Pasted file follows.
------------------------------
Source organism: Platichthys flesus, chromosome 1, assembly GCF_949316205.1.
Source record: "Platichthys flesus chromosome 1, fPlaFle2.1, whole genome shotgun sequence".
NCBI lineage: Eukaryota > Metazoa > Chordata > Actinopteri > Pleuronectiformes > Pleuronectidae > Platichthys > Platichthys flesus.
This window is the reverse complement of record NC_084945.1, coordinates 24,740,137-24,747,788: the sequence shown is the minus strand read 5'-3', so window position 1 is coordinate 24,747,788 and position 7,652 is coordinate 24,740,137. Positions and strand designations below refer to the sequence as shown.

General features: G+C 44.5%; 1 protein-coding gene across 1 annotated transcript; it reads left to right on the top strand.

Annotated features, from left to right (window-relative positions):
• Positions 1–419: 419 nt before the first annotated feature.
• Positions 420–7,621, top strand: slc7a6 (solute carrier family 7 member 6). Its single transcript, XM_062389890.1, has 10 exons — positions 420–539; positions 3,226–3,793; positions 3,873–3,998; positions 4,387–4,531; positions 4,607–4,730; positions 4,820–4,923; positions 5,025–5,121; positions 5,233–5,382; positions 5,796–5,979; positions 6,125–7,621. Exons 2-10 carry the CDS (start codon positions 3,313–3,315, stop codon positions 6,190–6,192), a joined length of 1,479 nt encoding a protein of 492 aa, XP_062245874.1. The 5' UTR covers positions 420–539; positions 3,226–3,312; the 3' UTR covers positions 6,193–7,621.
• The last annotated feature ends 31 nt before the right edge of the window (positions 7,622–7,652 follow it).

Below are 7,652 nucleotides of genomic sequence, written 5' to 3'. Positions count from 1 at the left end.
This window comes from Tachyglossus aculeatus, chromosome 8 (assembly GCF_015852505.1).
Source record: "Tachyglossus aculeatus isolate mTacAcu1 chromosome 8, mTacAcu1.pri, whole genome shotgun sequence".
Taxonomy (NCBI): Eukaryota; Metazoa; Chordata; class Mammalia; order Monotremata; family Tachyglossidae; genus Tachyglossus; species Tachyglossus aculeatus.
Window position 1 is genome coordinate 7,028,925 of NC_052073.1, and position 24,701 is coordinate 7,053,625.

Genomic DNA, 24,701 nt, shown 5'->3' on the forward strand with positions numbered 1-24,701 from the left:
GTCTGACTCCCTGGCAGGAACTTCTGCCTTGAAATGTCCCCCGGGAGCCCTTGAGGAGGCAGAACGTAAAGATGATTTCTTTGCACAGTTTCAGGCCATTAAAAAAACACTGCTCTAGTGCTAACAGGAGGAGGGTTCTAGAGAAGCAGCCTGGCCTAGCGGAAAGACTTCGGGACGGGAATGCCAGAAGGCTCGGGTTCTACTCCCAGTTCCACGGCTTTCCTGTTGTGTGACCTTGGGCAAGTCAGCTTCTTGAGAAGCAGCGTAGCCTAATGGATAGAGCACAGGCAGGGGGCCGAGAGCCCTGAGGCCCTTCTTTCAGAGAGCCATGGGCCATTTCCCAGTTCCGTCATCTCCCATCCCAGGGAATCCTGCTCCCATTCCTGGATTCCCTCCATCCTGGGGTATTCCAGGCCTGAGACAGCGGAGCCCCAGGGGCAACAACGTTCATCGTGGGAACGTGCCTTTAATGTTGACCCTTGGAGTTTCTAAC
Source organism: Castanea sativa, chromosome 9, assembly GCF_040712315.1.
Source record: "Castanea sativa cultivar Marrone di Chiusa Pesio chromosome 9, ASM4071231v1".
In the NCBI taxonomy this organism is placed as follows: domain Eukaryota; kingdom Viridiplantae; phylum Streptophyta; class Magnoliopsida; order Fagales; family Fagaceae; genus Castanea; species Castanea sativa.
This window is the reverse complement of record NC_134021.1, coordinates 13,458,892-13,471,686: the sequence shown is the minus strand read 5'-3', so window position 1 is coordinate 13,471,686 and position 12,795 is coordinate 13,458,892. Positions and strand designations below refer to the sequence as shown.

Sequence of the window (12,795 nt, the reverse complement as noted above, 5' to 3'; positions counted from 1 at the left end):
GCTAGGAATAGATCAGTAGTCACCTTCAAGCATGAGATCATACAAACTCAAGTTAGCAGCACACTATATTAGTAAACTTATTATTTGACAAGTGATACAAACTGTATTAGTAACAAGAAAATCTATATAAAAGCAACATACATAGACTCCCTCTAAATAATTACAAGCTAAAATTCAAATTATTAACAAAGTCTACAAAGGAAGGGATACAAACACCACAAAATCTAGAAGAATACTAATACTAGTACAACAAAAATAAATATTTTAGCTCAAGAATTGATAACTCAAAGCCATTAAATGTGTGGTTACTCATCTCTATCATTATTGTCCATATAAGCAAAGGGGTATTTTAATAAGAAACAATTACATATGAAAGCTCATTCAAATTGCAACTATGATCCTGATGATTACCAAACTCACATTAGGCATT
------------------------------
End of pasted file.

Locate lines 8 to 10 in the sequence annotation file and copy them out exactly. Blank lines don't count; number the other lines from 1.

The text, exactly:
• Positions 420–7,621, top strand: slc7a6 (solute carrier family 7 member 6). Its single transcript, XM_062389890.1, has 10 exons — positions 420–539; positions 3,226–3,793; positions 3,873–3,998; positions 4,387–4,531; positions 4,607–4,730; positions 4,820–4,923; positions 5,025–5,121; positions 5,233–5,382; positions 5,796–5,979; positions 6,125–7,621. Exons 2-10 carry the CDS (start codon positions 3,313–3,315, stop codon positions 6,190–6,192), a joined length of 1,479 nt encoding a protein of 492 aa, XP_062245874.1. The 5' UTR covers positions 420–539; positions 3,226–3,312; the 3' UTR covers positions 6,193–7,621.
• The last annotated feature ends 31 nt before the right edge of the window (positions 7,622–7,652 follow it).

Below are 7,652 nucleotides of genomic sequence, written 5' to 3'. Positions count from 1 at the left end.